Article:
5. 5. What is Agile good for and Waterfall bad for? Proof of concept projects where the viability of the technical form factor and functionality is the main business driver for the project’s undertaking. Lean start-ups that need to create a working proof of concept or a beta quickly and cheaply. Any market sensitive product with lots of competition that needs to be able to “pivot” quickly. Updating existing software incrementally with smaller product update cycles. Projects where schedule is by far the most important determinant (not budget or scope). Projects with project owner(s) who are completely bought in on sprint-based agile methodology from the start. Internal projects where there is no need for legally binding scope contracts.
  6. 6. What is Agifall? Agifall combines the best of both worlds, injecting agile methodologies into a loose waterfall process to increase speed, decrease cost and improve quality.
  7. 7. Some Main Tenets of Agifall: Complete all Waterfall Phases with Agile. Break out research, strategy and planning phases into stories and tasks, prioritize them and proceed with sprints to get them done. Run your development phase just like you would any agile project, you just have more information up front now so your teams can focus on the actual work. Adopt a “What’s Next” methodology across the entire project. Don’t wait for a Waterfall phase to end before you start the next phase unless you absolutely have to. Agifall says that when parts of the project can begin, they should begin. Tighten up your critical path across phases.
  8. 8. Apply these techniques to your Planning Phase o!Approach planning in a user-centric way. Involve design and usability up front to ensure you aren’t just lumping together killer features, but creating a comprehensive product that users will love. o!Use Rapid Prototyping Tools. Clickable wireframes can be done to plan out a substantial mock-up of the product before development begins. It’s fast and easy to modify and get client feedback on. It also allows a user-centric view of the connected parts of the application so usability, design and development can collaborate together and still be fast! Axure or Balsamic are great tools for clickable wireframes. Use static wireframes if you can’t do clickable. o!Define and get approval on Metadata ahead of development. Often simple spreadsheets can be constructed and presented to the project owner for revisions and sign-off during planning. Your developers can then concentrate on the actual features when dev begins. o!Start technically difficult but independent feature development during planning. There is no reason why a really difficult technical feature can’t be started on early to get schedule traction. What if it can’t be done and you have to pivot? Find out early! o!Define all your development sprints at the end of lean planning. Use Basecamp or Jira to define every story and to do you can think of. Get buy in from the product owner on story priority.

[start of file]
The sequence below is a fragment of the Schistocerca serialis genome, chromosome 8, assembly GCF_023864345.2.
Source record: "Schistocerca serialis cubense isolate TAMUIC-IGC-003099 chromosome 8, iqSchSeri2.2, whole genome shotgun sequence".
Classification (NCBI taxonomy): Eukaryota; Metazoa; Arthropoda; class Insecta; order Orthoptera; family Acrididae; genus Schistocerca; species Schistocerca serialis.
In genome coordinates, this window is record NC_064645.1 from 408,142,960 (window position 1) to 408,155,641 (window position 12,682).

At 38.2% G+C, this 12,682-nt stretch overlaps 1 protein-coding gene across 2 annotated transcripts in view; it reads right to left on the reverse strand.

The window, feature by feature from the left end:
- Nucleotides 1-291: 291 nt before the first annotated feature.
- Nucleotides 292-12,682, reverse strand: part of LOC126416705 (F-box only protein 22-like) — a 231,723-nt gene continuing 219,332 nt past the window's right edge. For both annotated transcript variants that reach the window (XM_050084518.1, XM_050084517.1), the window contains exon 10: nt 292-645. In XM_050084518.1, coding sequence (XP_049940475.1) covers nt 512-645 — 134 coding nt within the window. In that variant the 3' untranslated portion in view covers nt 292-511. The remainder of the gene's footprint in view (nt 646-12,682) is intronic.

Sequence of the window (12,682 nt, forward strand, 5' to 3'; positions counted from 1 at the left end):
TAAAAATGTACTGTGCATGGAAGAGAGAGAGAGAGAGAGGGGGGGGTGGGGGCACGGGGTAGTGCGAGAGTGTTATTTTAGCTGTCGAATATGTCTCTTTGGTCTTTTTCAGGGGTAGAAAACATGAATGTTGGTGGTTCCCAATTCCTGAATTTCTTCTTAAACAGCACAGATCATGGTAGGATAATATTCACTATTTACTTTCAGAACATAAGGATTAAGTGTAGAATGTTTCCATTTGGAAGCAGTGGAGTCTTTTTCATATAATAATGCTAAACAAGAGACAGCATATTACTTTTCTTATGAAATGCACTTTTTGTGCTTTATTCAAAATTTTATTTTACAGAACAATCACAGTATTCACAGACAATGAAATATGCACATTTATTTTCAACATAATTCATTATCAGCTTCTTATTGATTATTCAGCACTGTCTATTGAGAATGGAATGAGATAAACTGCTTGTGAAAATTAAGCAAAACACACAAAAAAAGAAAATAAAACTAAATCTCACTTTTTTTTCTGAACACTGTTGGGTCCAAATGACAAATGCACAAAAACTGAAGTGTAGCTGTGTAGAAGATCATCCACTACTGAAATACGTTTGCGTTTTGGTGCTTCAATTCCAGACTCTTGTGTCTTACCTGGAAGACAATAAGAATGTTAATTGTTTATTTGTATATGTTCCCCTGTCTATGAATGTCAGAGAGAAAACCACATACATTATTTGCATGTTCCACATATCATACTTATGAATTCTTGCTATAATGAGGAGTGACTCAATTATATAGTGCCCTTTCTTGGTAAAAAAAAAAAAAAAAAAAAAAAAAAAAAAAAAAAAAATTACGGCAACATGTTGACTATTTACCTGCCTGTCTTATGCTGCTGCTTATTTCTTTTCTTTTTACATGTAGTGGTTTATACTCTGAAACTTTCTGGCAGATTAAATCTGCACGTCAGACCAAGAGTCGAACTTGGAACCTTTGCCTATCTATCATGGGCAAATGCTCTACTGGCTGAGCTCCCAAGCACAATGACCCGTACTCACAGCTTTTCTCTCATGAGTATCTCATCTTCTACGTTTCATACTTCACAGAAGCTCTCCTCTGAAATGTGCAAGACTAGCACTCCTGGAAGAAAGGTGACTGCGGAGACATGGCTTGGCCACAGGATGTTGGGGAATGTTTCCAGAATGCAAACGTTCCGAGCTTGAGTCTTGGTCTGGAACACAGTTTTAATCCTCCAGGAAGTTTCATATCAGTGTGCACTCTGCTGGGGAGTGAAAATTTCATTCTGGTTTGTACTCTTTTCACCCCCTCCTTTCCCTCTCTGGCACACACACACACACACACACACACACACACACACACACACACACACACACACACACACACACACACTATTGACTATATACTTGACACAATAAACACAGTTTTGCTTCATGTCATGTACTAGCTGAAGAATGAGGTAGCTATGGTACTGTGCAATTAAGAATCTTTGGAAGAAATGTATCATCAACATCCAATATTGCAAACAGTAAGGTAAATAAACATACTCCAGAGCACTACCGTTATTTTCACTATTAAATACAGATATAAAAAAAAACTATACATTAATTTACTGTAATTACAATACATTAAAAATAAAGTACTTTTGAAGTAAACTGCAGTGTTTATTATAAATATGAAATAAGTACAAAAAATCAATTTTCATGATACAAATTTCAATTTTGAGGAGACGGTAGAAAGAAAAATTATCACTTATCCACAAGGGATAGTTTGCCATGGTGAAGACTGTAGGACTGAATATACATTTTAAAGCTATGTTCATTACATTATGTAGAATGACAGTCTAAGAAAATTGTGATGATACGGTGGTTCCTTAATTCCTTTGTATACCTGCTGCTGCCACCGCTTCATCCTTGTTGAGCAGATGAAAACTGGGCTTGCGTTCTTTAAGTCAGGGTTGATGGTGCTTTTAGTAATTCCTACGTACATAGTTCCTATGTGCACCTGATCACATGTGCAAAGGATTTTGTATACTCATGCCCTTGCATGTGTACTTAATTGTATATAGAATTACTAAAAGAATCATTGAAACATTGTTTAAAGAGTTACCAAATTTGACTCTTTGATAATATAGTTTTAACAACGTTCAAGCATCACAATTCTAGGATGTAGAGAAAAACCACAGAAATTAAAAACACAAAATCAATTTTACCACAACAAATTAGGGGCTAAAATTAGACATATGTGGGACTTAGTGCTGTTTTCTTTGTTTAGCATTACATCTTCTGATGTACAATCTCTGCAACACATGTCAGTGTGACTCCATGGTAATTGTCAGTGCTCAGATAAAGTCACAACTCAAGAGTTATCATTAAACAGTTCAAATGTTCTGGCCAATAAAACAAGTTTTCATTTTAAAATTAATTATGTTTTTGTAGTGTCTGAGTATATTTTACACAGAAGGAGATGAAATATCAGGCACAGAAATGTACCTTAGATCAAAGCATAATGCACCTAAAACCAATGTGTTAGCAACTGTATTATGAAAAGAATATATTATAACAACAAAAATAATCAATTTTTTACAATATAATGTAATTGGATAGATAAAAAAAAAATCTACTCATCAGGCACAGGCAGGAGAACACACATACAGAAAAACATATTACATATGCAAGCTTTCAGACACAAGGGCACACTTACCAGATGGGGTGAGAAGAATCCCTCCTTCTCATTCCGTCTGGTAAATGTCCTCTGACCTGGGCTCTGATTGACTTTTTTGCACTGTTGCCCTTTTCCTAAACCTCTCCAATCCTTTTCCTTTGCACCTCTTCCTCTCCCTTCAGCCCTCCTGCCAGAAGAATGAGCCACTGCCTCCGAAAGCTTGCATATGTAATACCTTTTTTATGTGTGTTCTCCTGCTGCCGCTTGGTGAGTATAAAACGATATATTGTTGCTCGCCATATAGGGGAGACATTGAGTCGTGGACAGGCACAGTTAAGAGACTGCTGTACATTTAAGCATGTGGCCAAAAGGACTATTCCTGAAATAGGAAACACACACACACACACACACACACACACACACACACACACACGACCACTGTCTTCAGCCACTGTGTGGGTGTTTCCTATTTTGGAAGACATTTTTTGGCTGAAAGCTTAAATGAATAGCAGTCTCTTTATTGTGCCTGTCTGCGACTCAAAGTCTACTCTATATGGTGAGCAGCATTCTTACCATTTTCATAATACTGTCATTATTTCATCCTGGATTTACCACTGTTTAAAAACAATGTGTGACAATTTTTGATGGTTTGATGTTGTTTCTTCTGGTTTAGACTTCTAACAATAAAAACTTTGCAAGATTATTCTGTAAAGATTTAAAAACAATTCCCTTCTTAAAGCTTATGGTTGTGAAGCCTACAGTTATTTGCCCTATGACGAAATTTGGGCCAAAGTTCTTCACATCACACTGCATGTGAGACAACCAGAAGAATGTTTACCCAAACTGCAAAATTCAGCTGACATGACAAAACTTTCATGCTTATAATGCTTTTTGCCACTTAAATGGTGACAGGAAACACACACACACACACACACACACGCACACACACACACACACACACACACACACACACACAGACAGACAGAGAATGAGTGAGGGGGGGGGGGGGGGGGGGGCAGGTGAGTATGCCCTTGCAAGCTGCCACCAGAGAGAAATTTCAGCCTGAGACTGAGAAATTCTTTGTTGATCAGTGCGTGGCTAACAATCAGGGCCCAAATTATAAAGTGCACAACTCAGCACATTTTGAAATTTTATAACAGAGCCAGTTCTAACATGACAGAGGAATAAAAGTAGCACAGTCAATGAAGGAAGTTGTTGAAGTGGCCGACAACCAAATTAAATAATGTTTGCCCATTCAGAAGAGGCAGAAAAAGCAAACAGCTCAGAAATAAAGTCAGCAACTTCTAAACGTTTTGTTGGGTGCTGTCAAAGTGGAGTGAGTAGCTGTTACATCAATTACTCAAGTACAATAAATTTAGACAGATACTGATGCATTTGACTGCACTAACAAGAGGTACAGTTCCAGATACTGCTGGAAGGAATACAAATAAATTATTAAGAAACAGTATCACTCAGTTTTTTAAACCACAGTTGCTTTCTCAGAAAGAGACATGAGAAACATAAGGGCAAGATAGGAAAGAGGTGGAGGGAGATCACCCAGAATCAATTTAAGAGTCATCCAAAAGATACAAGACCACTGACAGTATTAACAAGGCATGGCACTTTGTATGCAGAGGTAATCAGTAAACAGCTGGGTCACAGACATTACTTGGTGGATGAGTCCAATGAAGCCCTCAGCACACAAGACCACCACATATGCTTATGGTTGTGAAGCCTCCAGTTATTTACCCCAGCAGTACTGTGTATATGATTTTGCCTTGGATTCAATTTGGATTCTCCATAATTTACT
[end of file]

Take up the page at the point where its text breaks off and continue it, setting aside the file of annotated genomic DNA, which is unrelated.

9. 9. Do your graphic design in development, not in planning. Start your design team off at the same time as development begins, they are both starting with the same wireframe info so they should be able to go in tandem. Don’t wait to start QA until the end. Inject sprint testing into your waterfall development phase. Risky to do with client until you have a solid beta of your release candidate.